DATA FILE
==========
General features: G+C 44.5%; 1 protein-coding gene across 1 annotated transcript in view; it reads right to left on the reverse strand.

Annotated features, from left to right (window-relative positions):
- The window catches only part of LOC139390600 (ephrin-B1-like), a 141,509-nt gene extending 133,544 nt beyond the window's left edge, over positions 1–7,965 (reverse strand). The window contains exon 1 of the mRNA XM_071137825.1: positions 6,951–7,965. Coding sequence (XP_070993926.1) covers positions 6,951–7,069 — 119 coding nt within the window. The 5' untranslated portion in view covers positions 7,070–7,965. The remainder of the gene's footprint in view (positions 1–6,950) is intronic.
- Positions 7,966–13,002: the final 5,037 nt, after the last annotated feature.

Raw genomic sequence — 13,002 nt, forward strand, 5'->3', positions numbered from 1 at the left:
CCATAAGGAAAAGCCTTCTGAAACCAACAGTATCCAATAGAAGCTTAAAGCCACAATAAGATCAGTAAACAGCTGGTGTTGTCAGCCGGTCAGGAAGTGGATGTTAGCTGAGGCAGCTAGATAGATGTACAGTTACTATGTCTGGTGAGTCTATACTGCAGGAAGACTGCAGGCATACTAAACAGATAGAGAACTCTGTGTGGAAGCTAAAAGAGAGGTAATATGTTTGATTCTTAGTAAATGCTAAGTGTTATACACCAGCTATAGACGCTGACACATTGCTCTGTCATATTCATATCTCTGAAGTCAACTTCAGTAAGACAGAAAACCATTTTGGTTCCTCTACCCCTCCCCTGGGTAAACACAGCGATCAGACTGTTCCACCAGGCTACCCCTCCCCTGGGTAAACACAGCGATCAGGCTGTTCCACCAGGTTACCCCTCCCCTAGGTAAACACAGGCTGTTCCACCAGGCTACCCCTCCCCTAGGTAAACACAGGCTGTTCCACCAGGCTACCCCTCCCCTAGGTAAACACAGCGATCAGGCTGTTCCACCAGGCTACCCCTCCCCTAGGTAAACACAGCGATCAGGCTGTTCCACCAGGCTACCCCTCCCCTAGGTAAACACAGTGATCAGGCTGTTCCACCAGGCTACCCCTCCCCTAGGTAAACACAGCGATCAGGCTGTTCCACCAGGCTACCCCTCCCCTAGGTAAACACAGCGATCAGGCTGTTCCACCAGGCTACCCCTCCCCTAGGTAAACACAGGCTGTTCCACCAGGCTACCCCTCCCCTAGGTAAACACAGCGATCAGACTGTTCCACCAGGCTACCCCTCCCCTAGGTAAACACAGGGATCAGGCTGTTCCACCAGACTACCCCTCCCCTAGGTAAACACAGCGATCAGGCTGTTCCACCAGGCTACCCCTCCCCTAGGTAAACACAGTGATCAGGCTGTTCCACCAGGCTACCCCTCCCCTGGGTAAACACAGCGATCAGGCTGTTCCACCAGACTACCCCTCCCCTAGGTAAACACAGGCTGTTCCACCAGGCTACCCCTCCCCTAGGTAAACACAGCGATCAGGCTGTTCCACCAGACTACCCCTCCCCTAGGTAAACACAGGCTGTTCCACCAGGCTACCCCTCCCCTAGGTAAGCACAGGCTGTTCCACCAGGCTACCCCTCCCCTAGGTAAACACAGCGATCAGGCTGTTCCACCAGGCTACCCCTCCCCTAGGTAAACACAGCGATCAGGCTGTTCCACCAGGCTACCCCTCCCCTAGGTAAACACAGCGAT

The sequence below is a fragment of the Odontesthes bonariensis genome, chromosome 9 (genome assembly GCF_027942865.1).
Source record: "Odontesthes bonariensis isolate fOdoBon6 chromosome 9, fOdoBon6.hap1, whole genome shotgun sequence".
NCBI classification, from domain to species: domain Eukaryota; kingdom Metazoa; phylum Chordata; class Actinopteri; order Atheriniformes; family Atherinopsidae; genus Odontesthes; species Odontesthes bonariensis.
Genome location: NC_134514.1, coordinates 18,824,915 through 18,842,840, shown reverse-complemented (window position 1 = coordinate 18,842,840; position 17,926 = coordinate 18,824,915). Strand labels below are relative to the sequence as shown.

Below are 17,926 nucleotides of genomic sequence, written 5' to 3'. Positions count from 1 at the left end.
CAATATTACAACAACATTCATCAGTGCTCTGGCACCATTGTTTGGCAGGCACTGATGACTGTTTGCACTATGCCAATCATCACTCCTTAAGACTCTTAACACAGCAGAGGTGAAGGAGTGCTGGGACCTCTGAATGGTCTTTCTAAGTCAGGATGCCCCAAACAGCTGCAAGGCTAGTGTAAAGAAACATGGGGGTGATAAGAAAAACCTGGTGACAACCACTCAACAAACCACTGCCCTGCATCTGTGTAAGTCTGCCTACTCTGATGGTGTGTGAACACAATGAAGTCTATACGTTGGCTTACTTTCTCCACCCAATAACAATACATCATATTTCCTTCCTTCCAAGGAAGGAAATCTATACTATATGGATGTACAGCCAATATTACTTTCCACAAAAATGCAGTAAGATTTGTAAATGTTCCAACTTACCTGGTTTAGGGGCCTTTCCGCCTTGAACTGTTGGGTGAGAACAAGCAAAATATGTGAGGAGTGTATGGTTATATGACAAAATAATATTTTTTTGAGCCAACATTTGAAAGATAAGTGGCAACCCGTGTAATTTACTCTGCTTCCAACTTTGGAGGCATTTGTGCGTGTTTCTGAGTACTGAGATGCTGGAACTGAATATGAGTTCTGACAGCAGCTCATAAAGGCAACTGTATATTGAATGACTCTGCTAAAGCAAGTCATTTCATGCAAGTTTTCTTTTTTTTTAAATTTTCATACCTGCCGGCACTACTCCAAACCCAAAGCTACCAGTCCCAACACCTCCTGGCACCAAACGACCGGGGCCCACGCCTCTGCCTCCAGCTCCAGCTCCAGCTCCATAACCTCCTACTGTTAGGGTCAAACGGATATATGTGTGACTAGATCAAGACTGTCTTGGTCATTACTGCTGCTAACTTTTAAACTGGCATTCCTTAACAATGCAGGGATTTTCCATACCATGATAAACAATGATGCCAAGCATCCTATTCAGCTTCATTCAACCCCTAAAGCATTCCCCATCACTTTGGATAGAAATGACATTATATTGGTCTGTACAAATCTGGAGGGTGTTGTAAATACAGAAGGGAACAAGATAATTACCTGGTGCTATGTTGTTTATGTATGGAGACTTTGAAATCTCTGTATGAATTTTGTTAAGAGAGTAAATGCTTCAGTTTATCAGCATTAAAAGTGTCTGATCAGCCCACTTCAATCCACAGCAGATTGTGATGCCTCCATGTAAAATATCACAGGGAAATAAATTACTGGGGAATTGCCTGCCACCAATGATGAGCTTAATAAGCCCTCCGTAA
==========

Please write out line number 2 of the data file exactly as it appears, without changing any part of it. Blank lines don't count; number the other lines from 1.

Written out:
Annotated features, from left to right (window-relative positions):